by Arne Sommer

# Isomorphic Insertation with Raku

[108] Published 27. December 2020.

This is my response to the Perl Weekly Challenge #092.

## Challenge #092.1: Isomorphic Strings

You are given two strings `\$A` and `\$B`.

Write a script to check if the given strings are Isomorphic. Print 1 if they are otherwise 0.

Example 1: ```Input: \$A = "abc"; \$B = "xyz" Output: 1 ``` Example 2: ```Input: \$A = "abb"; \$B = "xyy" Output: 1 ``` Example 3: ```Input: \$A = "sum"; \$B = "add" Output: 0 ```

The point is a one-to-one mapping. So if we set up a hash, with the characters from `\$A` as keys, and the characters from `\$B` as the values. Duplicate keys (from `\$A`) are ok, as long as they lead to the same value (from `\$B`); e.g. `\$A = 'ABA'; \$B = '1*1'` is ok. Duplicates on the value side (from `\$B`) are ok in a hash, but not for us here. We can get rid of them like this: `%hash.values.unique`.

File: isomorphic-strings-zip ```#! /usr/bin/env raku unit sub MAIN (Str \$A, Str \$B, :v(\$verbose)); # [1] if \$A.chars != \$B.chars # [2] { say ": Different length" if \$verbose; say 0; exit; } my %A2B = (\$A.comb Z \$B.comb)>>.hash; # [3] say ": Hash: { %A2B.raku }" if \$verbose; say %A2B.keys.elems == %A2B.values.unique.elems # [4] ?? 1 # [4a] !! 0; # [4b] ```

[1] The `Str` type does not actually restrict the input, so we could drop it.

[2] Check that the two strings have the same length. If not, say so and exit.

[3] The `Z` infix operator (which has a prefix version `zip`) takes one element from each list at a time and gives a list back (as a zipper) with the tuples as sublists. We want a hash, and a two-dimentional list cannot be coerced to one, so we have to coerce each pair of values to a hash before the assignment to the hash to make this work.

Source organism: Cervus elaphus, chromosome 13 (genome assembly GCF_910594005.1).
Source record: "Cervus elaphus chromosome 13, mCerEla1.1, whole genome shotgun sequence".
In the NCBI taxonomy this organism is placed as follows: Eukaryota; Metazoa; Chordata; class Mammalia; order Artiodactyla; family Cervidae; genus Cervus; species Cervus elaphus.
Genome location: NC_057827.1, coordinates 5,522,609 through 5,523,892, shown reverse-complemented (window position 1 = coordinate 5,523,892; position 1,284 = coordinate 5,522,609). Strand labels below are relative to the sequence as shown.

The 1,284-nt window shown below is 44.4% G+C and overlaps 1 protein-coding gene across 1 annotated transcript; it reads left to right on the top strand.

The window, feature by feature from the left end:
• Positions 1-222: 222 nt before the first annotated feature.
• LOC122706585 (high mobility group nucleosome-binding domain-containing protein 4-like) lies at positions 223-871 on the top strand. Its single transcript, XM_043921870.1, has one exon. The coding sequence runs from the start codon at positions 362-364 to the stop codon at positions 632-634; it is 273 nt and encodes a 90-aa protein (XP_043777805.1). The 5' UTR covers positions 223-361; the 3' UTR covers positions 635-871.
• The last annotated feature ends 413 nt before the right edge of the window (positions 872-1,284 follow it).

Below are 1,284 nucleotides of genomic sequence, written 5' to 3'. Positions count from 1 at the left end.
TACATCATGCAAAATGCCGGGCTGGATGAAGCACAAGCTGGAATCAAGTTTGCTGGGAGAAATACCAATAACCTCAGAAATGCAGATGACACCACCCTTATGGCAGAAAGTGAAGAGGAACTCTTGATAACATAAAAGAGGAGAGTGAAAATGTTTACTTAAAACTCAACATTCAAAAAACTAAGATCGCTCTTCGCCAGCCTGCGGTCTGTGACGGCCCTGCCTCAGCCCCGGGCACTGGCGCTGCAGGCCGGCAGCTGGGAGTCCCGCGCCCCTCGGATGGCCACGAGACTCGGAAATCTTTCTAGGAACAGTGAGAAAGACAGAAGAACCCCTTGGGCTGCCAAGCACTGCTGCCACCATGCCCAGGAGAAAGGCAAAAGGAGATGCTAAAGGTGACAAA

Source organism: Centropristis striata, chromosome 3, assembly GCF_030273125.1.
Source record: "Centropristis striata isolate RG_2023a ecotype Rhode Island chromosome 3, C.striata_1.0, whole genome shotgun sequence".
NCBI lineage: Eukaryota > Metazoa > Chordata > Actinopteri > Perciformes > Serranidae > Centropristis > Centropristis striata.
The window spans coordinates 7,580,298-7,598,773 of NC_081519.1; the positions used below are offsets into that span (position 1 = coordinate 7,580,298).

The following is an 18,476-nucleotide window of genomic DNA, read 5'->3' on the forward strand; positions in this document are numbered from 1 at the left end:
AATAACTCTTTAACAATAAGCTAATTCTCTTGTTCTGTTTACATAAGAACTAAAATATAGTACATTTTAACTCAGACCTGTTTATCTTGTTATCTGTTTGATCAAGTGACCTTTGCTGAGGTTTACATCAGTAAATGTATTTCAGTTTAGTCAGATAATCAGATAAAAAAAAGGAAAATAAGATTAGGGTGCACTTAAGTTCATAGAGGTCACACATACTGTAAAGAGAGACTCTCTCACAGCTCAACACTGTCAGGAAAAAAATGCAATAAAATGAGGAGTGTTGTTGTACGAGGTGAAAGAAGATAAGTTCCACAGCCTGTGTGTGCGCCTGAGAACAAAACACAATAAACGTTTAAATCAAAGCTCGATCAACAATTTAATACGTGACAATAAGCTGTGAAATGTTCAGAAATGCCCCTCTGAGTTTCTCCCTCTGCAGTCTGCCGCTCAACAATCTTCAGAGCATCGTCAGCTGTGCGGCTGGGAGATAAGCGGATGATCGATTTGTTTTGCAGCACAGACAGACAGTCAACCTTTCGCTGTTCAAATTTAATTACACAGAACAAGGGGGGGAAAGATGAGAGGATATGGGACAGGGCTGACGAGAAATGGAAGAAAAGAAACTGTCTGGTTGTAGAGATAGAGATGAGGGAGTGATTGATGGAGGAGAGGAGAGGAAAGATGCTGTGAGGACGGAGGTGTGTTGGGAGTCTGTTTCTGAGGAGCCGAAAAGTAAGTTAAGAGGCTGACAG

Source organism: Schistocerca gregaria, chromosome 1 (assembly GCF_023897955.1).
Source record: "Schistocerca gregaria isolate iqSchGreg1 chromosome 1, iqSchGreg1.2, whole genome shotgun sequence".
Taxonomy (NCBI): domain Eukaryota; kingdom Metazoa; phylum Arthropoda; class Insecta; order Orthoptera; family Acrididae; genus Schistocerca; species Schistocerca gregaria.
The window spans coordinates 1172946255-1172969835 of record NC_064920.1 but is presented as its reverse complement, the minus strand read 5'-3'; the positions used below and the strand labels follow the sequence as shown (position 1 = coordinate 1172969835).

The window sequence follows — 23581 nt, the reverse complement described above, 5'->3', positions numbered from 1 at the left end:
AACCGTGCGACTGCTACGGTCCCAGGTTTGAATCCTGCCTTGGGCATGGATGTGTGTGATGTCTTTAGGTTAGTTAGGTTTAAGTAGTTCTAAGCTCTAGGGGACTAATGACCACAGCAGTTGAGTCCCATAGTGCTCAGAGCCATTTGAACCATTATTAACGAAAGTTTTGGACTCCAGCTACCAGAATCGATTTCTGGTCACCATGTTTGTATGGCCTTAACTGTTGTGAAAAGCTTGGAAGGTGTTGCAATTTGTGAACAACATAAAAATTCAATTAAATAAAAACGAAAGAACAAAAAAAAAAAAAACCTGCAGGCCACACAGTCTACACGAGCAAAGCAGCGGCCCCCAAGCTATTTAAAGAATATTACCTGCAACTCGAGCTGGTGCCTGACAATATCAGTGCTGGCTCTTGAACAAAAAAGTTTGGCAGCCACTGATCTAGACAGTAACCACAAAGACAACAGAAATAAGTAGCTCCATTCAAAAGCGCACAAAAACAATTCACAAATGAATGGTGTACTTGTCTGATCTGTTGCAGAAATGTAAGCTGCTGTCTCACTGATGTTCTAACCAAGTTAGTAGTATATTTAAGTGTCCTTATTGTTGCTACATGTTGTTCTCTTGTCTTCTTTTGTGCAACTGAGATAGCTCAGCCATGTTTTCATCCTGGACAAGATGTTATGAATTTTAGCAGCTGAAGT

[4] Ensure a one-to-one mapping, and print 1 on success [4a] and 0 if not [4b].

See docs.raku.org/routine/Z for more information about `Z`.

See docs.raku.org/routine/zip for more information about `zip`.

The reason `Z` resturns a list of lists (and not a list of pair objects, that we could have turned into a hash with a simple assignment) is that is is a spceial case of of the `zip` function, that can take two or more lists. Three elements do not easily fit in Pair objects...

See docs.raku.org/type/Pair for more information about the `Pair` type.

Running it:

```\$ ./isomorphic-strings-zip abc xyz 1 \$ ./isomorphic-strings-zip -v abc xyz : Hash: {:a("x"), :b("y"), :c("z")} 1 \$ ./isomorphic-strings-zip abb xyy 1 \$ ./isomorphic-strings-zip -v abb xyy : Hash: {:a("x"), :b("y")} 1 \$ ./isomorphic-strings-zip sum add 0 \$ ./isomorphic-strings-zip -v sum add : Hash: {:m("d"), :s("a"), :u("d")} 0 ```

So far so good...

#### From Zip to Map

We can use a traditional loop instead of the handy zip operator(s). Here it is with an implicit loop with `map` insted if the [3]-line above:

```my %A2B = (^\$A.chars).map({ ( \$A.substr(\$_,1) => \$B.substr(\$_, 1) ) }); ```

The zip version is shorter, and easier to understand (in my opinion).

The last example had a duplicate value («d»), and the program detected it. But what happens if we change the order of the strings?

```\$ ./isomorphic-strings-zip -v add sum : Hash: {:a("s"), :d("m")} 1 ```

Oops.

The problem is that dupliate keys are lost in a hash.

We can in fact use a hash, but must build it up manually: